VOGONS


Reply 20 of 187, by Mau1wurf1977

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Phil's Splinter Cell Retro PC Walkthrough - Part 1: Training - Geforce4 Shadow Buffers: https://www.youtube.com/watch?v=QOBMHEQR6iI

Phil's Splinter Cell Retro PC Walkthrough - Part 2: Police Station - Geforce4 Shadow Buffers: https://www.youtube.com/watch?v=AgxT3scuMZw

Phil's Splinter Cell Retro PC Walkthrough - Part 3: Defence Ministry - Geforce4 Shadow Buffers: https://www.youtube.com/watch?v=cJ5DjMZQw-U

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Reply 22 of 187, by Mau1wurf1977

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Davros wrote:

pandora tommorrow also has the non power of 2 error same as crimson skies
ps: cant get it to run with 3d analyse

I only briefly tried that game. It comes with a thorough system check and it only complained about the video driver because I use the one for the first Splinter Cell. Once I have done all videos for Splinter Cell I will tackle Pandora Tomorrow.

But by the looks of it the game is very beautiful and atmospheric.

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Reply 23 of 187, by rick6

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Mau1wurf1977 wrote:

Question: How does the top Geforce3 stack up against the Geforce4 in this game? Was the Ti500 the fastest one? Would love to test it.

I remember running it on my computer at the time, an Athlon XP 2000+ with a Geforce 3TI200 128mb oc'ed above TI500clocks, and to be fair it didn't have a stellar performance. A Geforce4 TI might be better suited for it.

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Reply 25 of 187, by Mau1wurf1977

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Better graphics for me. Half the time you sneak around in crouched position 😀 So frame rate is really not that important.

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Reply 26 of 187, by obobskivich

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Mau1wurf1977 wrote:

How would an original XBox with component cables look on a modern TV? Would it display correctly in 4:3 aspect ratio?

I don't have an original Xbox, but I have a PlayStation 2 with component cables (it also does 480p) - it depends on the game and the TV as to what you get. Some games on PS2 can be set to 16:9 (and are indeed rendered for WS), and if I remember right the Xbox also supported that. On the TV side, it depends on the TV's input processing capabilities. On both of my HDTVs I can set them to "Normal" which will mean 4:3 from 480i/480p, or "Wide" which will get the correct 16:9 AR (same settings used for anamorphic output on a DVD player). I would assume some TVs offer more or less options in that regard.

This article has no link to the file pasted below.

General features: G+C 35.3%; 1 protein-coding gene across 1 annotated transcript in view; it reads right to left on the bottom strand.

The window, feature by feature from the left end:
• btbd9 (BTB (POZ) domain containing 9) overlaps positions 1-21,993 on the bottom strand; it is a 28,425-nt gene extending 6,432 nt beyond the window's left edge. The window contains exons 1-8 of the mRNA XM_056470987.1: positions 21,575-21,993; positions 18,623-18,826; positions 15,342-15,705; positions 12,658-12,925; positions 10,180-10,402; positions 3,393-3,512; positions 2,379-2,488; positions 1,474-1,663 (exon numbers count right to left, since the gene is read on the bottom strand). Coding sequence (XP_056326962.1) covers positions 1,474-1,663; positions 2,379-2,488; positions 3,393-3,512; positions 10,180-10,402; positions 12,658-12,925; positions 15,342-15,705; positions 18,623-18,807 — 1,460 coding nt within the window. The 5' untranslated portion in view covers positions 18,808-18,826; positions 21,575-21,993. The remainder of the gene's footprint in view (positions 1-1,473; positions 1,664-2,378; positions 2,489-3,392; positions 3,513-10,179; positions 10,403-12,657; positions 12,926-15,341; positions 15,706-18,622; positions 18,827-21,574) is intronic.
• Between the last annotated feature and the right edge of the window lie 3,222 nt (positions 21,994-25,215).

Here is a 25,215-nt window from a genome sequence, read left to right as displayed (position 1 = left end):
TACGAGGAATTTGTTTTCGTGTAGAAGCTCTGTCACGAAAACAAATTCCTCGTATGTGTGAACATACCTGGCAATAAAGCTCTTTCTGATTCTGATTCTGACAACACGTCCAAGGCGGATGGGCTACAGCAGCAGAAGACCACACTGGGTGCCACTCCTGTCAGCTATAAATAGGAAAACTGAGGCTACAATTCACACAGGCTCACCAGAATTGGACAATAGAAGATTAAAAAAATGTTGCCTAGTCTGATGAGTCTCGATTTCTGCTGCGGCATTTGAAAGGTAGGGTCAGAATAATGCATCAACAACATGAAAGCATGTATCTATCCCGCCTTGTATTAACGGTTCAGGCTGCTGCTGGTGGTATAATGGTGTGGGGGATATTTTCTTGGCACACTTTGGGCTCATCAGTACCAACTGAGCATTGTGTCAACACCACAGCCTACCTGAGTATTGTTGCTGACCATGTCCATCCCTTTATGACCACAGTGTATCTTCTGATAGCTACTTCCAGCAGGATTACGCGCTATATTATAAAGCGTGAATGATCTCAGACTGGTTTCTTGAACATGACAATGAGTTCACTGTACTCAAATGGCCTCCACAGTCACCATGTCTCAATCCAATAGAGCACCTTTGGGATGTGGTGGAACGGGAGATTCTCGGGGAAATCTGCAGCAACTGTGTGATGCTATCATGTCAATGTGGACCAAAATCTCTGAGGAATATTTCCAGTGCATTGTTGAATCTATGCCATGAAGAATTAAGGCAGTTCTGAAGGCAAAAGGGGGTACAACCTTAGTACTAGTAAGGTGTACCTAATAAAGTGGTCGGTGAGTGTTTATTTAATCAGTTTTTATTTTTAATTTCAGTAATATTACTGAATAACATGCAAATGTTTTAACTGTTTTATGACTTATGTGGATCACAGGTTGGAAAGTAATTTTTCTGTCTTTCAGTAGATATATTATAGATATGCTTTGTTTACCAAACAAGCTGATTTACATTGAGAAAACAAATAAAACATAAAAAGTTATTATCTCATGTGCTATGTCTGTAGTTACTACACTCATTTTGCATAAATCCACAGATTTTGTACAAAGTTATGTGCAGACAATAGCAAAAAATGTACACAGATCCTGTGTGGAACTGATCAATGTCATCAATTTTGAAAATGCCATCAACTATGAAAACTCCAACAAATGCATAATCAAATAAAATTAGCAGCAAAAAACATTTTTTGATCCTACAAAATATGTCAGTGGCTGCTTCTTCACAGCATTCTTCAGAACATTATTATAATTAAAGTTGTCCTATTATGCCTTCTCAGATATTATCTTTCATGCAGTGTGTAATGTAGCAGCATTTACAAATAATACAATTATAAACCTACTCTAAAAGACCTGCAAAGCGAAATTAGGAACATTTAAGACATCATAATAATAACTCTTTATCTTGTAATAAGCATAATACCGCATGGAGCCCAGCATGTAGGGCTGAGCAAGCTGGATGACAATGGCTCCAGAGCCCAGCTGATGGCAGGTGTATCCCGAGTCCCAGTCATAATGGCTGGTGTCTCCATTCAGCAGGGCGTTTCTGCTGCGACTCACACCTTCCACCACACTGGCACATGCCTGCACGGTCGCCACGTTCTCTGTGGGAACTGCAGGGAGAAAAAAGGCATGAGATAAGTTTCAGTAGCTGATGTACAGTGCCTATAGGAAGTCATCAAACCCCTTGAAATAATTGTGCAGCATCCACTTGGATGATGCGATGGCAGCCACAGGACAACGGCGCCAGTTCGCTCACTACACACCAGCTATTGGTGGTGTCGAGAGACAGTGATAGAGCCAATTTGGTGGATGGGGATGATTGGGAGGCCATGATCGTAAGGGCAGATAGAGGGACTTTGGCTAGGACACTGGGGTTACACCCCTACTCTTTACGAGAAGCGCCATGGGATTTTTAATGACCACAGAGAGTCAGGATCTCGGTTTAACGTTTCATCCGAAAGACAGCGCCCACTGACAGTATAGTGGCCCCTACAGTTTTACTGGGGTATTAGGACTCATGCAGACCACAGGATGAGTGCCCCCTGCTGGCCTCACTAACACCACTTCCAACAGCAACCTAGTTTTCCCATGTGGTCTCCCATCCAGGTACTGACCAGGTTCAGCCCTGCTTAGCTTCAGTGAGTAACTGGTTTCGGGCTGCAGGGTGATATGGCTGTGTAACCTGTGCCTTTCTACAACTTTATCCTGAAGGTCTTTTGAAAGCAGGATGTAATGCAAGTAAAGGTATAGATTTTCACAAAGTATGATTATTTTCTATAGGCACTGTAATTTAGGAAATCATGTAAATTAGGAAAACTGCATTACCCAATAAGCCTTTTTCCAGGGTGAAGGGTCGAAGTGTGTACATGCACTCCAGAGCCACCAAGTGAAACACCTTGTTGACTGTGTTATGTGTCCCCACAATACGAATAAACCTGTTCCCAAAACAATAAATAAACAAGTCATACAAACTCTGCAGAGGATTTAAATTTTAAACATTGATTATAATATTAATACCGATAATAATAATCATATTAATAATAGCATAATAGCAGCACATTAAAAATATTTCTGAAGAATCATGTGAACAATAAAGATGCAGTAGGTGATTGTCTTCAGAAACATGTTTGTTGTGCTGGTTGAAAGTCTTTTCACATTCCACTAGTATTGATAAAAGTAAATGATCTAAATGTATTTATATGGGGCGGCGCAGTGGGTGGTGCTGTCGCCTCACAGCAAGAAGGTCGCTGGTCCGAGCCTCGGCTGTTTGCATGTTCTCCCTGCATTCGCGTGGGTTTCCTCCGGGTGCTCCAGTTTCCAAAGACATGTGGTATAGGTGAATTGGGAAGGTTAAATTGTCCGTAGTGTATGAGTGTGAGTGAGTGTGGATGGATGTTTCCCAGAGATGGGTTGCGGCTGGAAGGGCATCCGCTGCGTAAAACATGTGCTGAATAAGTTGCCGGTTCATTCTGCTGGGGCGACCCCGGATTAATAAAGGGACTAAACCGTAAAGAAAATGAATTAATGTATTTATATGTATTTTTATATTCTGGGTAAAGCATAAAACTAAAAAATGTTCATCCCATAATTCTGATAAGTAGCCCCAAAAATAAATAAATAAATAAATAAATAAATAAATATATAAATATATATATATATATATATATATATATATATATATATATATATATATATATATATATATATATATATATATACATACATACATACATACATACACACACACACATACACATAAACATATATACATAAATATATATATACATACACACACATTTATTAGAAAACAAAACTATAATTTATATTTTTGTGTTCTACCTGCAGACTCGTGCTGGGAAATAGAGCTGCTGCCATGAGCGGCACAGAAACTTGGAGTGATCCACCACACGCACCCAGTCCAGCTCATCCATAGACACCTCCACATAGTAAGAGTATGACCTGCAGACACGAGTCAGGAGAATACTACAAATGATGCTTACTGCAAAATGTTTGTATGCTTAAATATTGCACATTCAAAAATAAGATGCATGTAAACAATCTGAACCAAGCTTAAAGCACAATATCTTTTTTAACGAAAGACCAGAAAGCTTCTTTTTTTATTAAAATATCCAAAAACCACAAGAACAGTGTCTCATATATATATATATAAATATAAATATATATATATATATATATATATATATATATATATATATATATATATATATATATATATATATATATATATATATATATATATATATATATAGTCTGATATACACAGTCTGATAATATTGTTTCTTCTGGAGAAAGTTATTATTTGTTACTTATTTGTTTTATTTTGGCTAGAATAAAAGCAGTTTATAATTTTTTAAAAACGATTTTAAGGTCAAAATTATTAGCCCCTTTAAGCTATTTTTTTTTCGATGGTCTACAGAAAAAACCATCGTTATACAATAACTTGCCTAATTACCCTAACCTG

Mau1wurf1977 wrote:

Question: How does the top Geforce3 stack up against the Geforce4 in this game? Was the Ti500 the fastest one? Would love to test it.

No idea about this game specifically, but GeForce 4 Ti is generally much faster (better PS/VS support too). The original GeForce 3 or the Ti 500 will be the fastest options (the Ti series came out later, along with the GeForce 4 Ti, as the "new midrange" for nVidia in late 2001/early 2002). Ti 4400 or better should be faster hands down.

Mau1wurf1977 wrote:

Could it be that my FX5950 Ultra is a bit faulty? Are these two cards based on the same chip?

Not directly, no. The FX 5500 is NV34B, which is derived from the FX 5200 (NV34), which was part of the "original FX" lineup that included the FX 5600 and 5800. The 5950 is a revision of NV35 (FX 5900), which had changes/improvements made to the PS/VS engines to increase performance for SM2.0 titles.

This review contains some information about the NV30->NV35 changes:
http://ixbtlabs.com/articles2/gffx/5900u.html

They're similar, but the 5500 is not just a "cut down" 5950 as far as I understand. No idea if your specific card is faulty - I'd expect other issues if it were though, like random crashes/locks, artifacts, etc.

So yea, if someone could test this with another FX 5950 Ultra that would be awesome 😀

Is there a demo version of this game that I could test out for you? 😀

Reply 27 of 187, by d1stortion

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obobskivich wrote:

but GeForce 4 Ti is generally much faster (better PS/VS support too)

Actually there is a lot of conflicting/false information on this DX8/DX8.0a/DX8.1 stuff. Here (this article needs serious rewriting in general) GF3 is listed as a DX8 card, while GF4 Ti is stated to support DX8.1. I believe DX8.0a/PS1.3 is correct for GF4 Ti, this is also stated on its own page. Coincidentally this is also the last version supported by Win95.

Reply 28 of 187, by obobskivich

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d1stortion wrote:
obobskivich wrote:

but GeForce 4 Ti is generally much faster (better PS/VS support too)

Actually there is a lot of conflicting/false information on this DX8/DX8.0a/DX8.1 stuff. Here (this article needs serious rewriting in general) GF3 is listed as a DX8 card, while GF4 Ti is stated to support DX8.1. I believe DX8.0a/PS1.3 is correct for GF4 Ti, this is also stated on its own page. Coincidentally this is also the last version supported by Win95.

Even from that Wikipedia link, GeForce 4 Ti has much better VS throughput. That's what I was getting at - the GF4 only added/improved on GF3 in terms of feature-support by updating to PS1.3. Both are properly DX8.1 cards as far as I know. "Support" was probably the wrong word.